In this book, he shares eight compelling and shocking stories of how Christians are being killed because of their faith. The good news throughout all the terrible stories of persecutions and sufferings is this: The gospel message grows and shines through even more. The first story is about an ex-pirate in Somalia called Azzam, who had to endure lying under a corpse in a coffin, forgiving and making disciples of two friends who dismembered his own mother, and threats of death and persecutions because of his faith.  The second story of Farid Assad (Syria), his family and friends gives readers an inside look at what it means to be living in the Syrian warzone. Despite the taunting and merciless killings done by terrorists who accused Jesus of being a "weak," we see the strength of faith and courage to forgive their enemies. The third story comes from the eyes of a Syrian Muslim refugees fleeing the war, running away from the atrocities of the Free Syrian Army, and avoiding sex-slave buyers.They met a kind Christian named Samar who shared with them how Muslims who converted were massacred. Two girls saw Jesus in a dream and soon they believed, with full knowledge that if found out, they might end up like the corpses they saw. Story four shows how a Muslim man named Shukri stumbled into a prayer meeting in Fallujah. When reading the Bible, he noted how the Pharisees in the New Testament resembled the sheikhs and imams he had met. Upon conversion, they left for Mosul just like Jonah eventually left for Nineveh. Dangers are many, especially when Shukri's father is a ranking member of ISIS! Eventually, Shukri was caught, tortured, and martyred for his faith. The fifth story shows how Christians risk their lives sharing the gospel in Iraq where daily battles between Al-Qaeda and ISIS were common. With familiar violence and bloodshed on the streets, seeing Christian people and soldiers offering kindness and love in the name of Christ is few and totally unexpected. Tassie shares about his trip to Baghdad as he escapes Fallujah with his mother, victim of abuse from his father. Conversion to Christianity has consequences of death sentence. Those who stayed were tortured or killed. The sixth story shifts to Saudi Arabia where a woman's faith in Jesus was quickened with dreams about Jesus. What is so amazing is that the new convert is an expert and teacher in Sharia law! The problem is: How to tell her family about it? Her friend, Mina who shared the experience with her was killed by her uncle. It is a stark reminder for us that in Saudi Arabia, believing in Jesus comes at a huge personal cost. The seventh story takes place in Egypt, prior to the overthrow of Mubarak. In Egypt, Christians and Muslims are known to co-exist peacefully side by side. Two friends, Samer and Yousef, one a Muslim and the other a Christian encountered a mob that shouted "Allahu Akbar" on the one hand and sexually assaulted women at the same time. Both played their part to rescue the helpless victims and agreed that it was not religion but humans that they are protecting. Persecutions by radical groups targeted women, children, Coptic Christians, and Muslims who did not support Sharia law. From a revolution in Egypt, it seems like there is a more profound spiritual revolution between the two friends. Samer became Christian only to be martyred in Tahrir Square for his faith. Christians who were still alive had to live constantly under the threat of "convert to Islam or die." Yousef was caught and was forced to convert under the knife. Instead, he re-affirmed his conviction to worship only Jesus, to the disbelief of his captors. The eighth story is based on the Gaza strip where Hamas militants were making life difficult for infidels. With the Muslim Brotherhood and Hamas alliance, it is unthinkable to even want to share the gospel with any of them. Ali was however undeterred. In a place where cattle were herded into underground tunnels carrying weapons for the terrorist organization and hatred brewing for the Jewish state of Israel, Ali felt a need to pray for both Jews and Muslims. He baptized four persons into the faith, each of whom encountered tragic circumstances. He befriended Israeli soldiers and Muslim rebels knowing that his life too is always a bullet away from death.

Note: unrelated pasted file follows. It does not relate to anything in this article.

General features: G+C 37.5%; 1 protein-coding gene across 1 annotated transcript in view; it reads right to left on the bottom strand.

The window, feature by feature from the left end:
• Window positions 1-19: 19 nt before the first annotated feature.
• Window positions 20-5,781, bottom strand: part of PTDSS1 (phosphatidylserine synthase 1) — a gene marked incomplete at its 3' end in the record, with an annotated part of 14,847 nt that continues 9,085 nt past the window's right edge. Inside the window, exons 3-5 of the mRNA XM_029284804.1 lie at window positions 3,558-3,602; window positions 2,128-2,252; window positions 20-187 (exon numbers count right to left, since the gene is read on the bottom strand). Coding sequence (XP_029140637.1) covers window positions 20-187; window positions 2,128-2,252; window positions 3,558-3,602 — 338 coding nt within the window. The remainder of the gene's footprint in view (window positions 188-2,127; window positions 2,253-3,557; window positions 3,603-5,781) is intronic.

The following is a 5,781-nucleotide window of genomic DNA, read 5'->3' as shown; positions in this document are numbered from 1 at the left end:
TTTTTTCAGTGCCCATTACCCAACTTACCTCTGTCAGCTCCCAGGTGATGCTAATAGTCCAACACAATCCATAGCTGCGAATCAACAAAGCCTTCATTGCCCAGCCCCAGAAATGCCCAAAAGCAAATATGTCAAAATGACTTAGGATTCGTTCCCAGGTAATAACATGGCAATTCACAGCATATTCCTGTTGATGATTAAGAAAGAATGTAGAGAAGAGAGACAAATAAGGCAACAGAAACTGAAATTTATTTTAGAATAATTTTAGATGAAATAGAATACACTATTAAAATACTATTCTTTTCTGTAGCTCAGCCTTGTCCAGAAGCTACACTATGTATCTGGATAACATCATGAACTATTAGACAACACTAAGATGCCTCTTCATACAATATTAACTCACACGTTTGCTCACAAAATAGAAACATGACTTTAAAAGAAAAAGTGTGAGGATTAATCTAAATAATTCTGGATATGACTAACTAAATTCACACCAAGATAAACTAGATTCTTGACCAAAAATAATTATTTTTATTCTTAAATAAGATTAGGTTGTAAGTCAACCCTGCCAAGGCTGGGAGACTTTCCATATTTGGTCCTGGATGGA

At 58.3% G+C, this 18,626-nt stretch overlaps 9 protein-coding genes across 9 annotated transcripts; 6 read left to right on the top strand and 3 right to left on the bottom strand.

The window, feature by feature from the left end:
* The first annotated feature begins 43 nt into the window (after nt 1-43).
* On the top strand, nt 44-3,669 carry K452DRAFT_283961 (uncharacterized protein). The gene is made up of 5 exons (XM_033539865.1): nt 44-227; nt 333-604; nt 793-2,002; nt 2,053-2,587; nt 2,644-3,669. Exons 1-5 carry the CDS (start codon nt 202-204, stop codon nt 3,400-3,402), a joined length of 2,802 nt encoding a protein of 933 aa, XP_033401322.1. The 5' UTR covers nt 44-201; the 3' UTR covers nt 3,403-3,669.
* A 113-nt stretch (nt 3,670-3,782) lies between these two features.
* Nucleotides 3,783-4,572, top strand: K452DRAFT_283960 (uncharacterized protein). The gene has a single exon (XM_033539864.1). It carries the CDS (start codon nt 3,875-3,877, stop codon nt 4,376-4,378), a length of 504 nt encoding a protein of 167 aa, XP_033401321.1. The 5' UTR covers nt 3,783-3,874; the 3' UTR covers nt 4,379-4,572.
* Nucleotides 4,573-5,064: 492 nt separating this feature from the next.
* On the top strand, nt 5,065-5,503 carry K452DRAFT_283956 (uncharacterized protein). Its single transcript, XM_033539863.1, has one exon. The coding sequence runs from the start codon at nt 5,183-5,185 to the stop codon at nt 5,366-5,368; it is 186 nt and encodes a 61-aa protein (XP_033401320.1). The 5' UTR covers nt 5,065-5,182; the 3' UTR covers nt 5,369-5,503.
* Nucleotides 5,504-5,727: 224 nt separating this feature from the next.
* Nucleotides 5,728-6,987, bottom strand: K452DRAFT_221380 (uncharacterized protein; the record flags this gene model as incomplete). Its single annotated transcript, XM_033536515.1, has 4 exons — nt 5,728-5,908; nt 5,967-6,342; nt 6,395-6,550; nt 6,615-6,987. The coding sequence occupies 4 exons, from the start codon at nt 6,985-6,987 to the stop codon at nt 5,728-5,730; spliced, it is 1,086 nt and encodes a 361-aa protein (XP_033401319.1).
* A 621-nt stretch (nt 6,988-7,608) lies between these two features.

Each story is unique in its location but common in terms of how Christians in the Middle East are martyred for their faith. Many of the former Muslims who came to believe in Jesus have visions of Jesus or dreams about the Son of God. Their conversion comes with a huge cost: their lives. The stories are true to life but the horrors of how fellow humans can inflict pain and terror on fellow humans remains very mind boggling. Only the love of Jesus and the message of forgiveness can bring about substantial healing. When will that happen? From history, we learn that martyrdom often plants the seeds of revival. This book of eight stories gives us a snippet and inner glimpse of how seeding of the gospel is done, one death at a time. Some parts of the book are painful to read. It shows us how privileged we are in the West just to be able to freely and openly worship and pray.

Be prepared to be shocked at the high cost of following Jesus.

Rating: 4.5 stars of 5.


This book is provided to me courtesy of Thomas-Nelson and W Publishing Group in exchange for an honest review. All opinions offered above are mine unless otherwise stated or implied.